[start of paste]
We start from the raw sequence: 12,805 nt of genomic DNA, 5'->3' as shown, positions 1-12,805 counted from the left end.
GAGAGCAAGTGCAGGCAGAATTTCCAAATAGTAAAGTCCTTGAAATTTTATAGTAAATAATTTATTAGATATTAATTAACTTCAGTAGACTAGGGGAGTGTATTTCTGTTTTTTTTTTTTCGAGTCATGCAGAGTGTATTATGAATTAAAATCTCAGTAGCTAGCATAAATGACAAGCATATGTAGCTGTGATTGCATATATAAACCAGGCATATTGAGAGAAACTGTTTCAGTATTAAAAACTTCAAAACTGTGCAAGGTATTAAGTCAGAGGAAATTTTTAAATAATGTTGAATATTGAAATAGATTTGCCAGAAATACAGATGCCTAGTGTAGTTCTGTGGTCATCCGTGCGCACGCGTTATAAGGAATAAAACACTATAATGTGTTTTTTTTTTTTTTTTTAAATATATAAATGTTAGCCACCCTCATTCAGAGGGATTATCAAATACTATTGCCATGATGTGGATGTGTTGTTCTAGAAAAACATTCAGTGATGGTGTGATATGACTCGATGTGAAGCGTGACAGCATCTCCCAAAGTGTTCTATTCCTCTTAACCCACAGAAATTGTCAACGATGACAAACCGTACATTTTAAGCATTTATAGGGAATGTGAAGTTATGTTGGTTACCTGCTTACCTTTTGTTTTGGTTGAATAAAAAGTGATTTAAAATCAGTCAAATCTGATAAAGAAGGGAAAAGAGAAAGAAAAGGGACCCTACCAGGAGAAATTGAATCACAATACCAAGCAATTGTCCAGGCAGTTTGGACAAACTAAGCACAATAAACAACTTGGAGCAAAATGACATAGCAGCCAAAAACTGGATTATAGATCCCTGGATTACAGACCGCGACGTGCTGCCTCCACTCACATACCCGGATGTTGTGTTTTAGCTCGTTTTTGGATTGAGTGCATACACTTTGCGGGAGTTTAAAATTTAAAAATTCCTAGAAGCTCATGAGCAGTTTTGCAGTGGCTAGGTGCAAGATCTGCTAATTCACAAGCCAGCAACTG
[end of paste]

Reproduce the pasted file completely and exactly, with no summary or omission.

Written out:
We start from the raw sequence: 12,805 nt of genomic DNA, 5'->3' as shown, positions 1-12,805 counted from the left end.
GAGAGCAAGTGCAGGCAGAATTTCCAAATAGTAAAGTCCTTGAAATTTTATAGTAAATAATTTATTAGATATTAATTAACTTCAGTAGACTAGGGGAGTGTATTTCTGTTTTTTTTTTTTCGAGTCATGCAGAGTGTATTATGAATTAAAATCTCAGTAGCTAGCATAAATGACAAGCATATGTAGCTGTGATTGCATATATAAACCAGGCATATTGAGAGAAACTGTTTCAGTATTAAAAACTTCAAAACTGTGCAAGGTATTAAGTCAGAGGAAATTTTTAAATAATGTTGAATATTGAAATAGATTTGCCAGAAATACAGATGCCTAGTGTAGTTCTGTGGTCATCCGTGCGCACGCGTTATAAGGAATAAAACACTATAATGTGTTTTTTTTTTTTTTTTTAAATATATAAATGTTAGCCACCCTCATTCAGAGGGATTATCAAATACTATTGCCATGATGTGGATGTGTTGTTCTAGAAAAACATTCAGTGATGGTGTGATATGACTCGATGTGAAGCGTGACAGCATCTCCCAAAGTGTTCTATTCCTCTTAACCCACAGAAATTGTCAACGATGACAAACCGTACATTTTAAGCATTTATAGGGAATGTGAAGTTATGTTGGTTACCTGCTTACCTTTTGTTTTGGTTGAATAAAAAGTGATTTAAAATCAGTCAAATCTGATAAAGAAGGGAAAAGAGAAAGAAAAGGGACCCTACCAGGAGAAATTGAATCACAATACCAAGCAATTGTCCAGGCAGTTTGGACAAACTAAGCACAATAAACAACTTGGAGCAAAATGACATAGCAGCCAAAAACTGGATTATAGATCCCTGGATTACAGACCGCGACGTGCTGCCTCCACTCACATACCCGGATGTTGTGTTTTAGCTCGTTTTTGGATTGAGTGCATACACTTTGCGGGAGTTTAAAATTTAAAAATTCCTAGAAGCTCATGAGCAGTTTTGCAGTGGCTAGGTGCAAGATCTGCTAATTCACAAGCCAGCAACTG